AUGUSTA, Maine — Proposals that would raise the state’s sales and lodging taxes and let towns and cities impose their own taxes on meals and hotel stays ran into opposition from innkeepers and Republicans on Friday during public hearings before the Legislature’s Taxation Committee.
The bills came before the committee three days after its members heard testimony on more than a half-dozen other bills that proposed income tax hikes on high earners and major amendments to the state’s tax code. Lawmakers are considering them as they determine how to balance the new state budget that takes effect July 1.
Majority Democrats have already rejected a number of the cuts proposed by Gov. Paul LePage in order to bring the budget into balance. In addition, new revenue projections released Friday predict $60 million less will flow into state coffers during the next two years than previously thought.
Rep. Ben Chipman, an independent from Portland, introduced a bill, LD 1227 , that would raise Maine’s 7 percent lodging tax to 12 percent and split the added revenue 60-40 between the state’s tourism marketing fund and the municipalities where hotels are located.
“Our tourism industry, I think, is undermarketed,” Chipman said. “To me, this indicates an opportunity to raise money from out-of-state tourists to spend on marketing to get more tourists here.”
Maine’s 7 percent lodging tax is the second lowest in New England, and proponents of Chipman’s bill said raising the lodging tax would be preferable to proposals in LePage’s budget package, which cut property tax relief programs and revenue sharing for municipalities.
Michael Allen, Maine’s associate commissioner for tax policy, has said raising the state’s lodging tax to 10 percent would generate $20.3 million in additional revenue in the next fiscal year. Ben Chin of the Maine People’s Alliance suggested directing all the extra revenue to the state’s general fund — rather than earmarking it for tourism marketing — to ease state budget pressures.
“We believe right now the question is not, ‘Are taxes going to go up as part of this budget cycle?’” he said. “The question is, ‘Who will pay these taxes?’”
Tourists don’t factor lodging taxes into their decisions on where to vacation, Chipman said.
“I cannot think of a person who’s complained to me that the lodging tax has kept them from visiting their destination,” he said. “This legislation would not cause the state to lose business. It would create business without generating an extra burden for in-state residents.”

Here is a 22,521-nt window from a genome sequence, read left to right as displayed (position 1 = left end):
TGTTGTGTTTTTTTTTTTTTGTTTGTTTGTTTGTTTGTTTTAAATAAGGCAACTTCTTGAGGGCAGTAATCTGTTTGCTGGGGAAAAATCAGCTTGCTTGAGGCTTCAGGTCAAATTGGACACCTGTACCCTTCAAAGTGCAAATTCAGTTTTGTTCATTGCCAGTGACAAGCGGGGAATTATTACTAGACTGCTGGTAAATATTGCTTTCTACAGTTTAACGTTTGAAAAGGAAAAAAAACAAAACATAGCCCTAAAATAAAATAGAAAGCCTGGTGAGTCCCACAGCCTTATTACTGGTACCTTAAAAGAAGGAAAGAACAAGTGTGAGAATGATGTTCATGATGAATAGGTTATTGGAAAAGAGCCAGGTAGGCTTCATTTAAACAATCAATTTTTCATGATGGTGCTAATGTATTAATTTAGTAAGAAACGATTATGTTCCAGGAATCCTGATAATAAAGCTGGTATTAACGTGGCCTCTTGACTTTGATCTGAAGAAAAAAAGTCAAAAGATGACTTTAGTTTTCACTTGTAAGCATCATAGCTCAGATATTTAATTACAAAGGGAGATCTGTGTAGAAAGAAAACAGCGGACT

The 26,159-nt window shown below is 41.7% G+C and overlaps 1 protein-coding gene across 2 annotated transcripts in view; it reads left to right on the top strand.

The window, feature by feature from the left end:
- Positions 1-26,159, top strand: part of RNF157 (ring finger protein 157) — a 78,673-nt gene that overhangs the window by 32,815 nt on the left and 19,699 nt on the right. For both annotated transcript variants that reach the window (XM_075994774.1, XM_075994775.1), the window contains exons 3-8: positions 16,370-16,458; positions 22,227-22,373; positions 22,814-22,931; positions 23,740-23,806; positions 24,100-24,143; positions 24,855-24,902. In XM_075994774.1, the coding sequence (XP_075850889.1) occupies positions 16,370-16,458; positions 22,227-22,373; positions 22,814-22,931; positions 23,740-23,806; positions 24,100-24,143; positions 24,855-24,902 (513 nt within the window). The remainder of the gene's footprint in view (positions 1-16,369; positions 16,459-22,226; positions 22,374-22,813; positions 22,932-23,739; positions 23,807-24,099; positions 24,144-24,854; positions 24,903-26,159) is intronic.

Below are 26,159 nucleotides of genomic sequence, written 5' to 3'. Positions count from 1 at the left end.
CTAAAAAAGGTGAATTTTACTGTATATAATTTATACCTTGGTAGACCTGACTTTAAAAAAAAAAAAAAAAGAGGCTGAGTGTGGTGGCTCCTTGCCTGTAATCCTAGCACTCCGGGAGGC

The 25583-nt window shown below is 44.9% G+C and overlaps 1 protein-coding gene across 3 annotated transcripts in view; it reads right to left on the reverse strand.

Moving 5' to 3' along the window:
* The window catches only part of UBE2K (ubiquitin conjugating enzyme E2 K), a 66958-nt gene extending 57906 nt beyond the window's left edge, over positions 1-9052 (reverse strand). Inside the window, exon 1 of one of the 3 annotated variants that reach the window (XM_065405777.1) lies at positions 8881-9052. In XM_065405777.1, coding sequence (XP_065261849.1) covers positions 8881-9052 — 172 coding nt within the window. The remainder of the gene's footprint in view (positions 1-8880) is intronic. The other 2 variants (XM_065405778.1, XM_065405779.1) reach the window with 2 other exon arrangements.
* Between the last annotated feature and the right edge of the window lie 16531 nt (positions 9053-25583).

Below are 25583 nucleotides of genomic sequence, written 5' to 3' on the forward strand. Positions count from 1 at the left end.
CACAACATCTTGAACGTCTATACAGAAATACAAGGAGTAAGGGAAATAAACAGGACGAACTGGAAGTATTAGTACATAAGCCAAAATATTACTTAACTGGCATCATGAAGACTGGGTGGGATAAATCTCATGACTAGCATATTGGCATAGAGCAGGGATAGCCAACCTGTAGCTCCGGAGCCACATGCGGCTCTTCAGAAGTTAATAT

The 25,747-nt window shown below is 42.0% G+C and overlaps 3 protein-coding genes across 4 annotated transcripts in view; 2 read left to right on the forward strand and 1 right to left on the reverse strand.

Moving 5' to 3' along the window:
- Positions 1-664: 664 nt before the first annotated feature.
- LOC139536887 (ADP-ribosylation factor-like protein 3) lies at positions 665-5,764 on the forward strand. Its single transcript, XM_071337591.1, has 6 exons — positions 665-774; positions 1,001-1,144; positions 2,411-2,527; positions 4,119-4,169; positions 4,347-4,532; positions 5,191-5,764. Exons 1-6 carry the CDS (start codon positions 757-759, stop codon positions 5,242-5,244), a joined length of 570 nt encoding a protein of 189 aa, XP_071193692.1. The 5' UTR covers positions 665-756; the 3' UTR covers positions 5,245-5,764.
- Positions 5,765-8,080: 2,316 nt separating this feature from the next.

But Republicans on the Taxation Committee weren’t receptive to the proposal.
“You’re looking at a person who would go somewhere else if he was whacked with 12 percent,” Sen. Doug Thomas, R-Ripley, told Chipman.
Greg Dugal, executive director of the Maine Innkeepers Association, said raising the state’s lodging tax would erode one of Maine’s competitive advantages in attracting tourists who might otherwise consider Cape Cod or other northern New England vacation destinations.
“The world we live in today is one of competition,” he said. “People are looking at the bottom line, and if our tax is well in advance of somebody else’s, that tax is going to show in the bottom line.”
Travel websites, he said, display total prices for hotels, and those totals would rise if the lodging tax increased.
“If there were all this money out there around travel and tourism, I would suggest that operators would have increased room rates, which they have not done,” Dugal said.
A steeper lodging tax would create a “media and public relations nightmare” for Maine’s tourist industry, said Bud Harmon, president of the Old Orchard Beach Chamber of Commerce.
“The Canadian market would virtually disappear with this rate increase,” he said. “I have seen this happen with the exchange rate.”
Two bills considered by the Taxation Committee on Friday proposed raising Maine’s sales tax. One bill, LD 1297, would raise the state’s 5 percent tax to 5 2/3 percent to fund education; the other, LD 1141, would raise it to 6 percent in years when state revenue sharing falls below the level prescribed in state law.
Rep. Justin Chenette, D-Saco, sponsored LD 1297 while Rep. Charles Theriault, D-Madawaska, is sponsored LD 1141.
Raising the sales tax to 6 percent would generate $163 million in additional revenue during the coming fiscal year, Allen, the associate tax policy commissioner, recently told the Bangor Daily News.
LD 1402, another bill presented Friday, would repeal excise taxes imposed on spirits, wine and malt liquor manufacturers and instead raise the state’s tax on liquor sales to 9 percent from 7 percent. The bill also would raise the state’s lodging tax to 9 percent and tighten tax requirements around casual house rentals.
LD 1314 would let towns and cities impose an additional 2 percent tax on hotel stays and meals within their borders.
Both of those proposals are sponsored by Rep. Matt Moonen, D-Portland.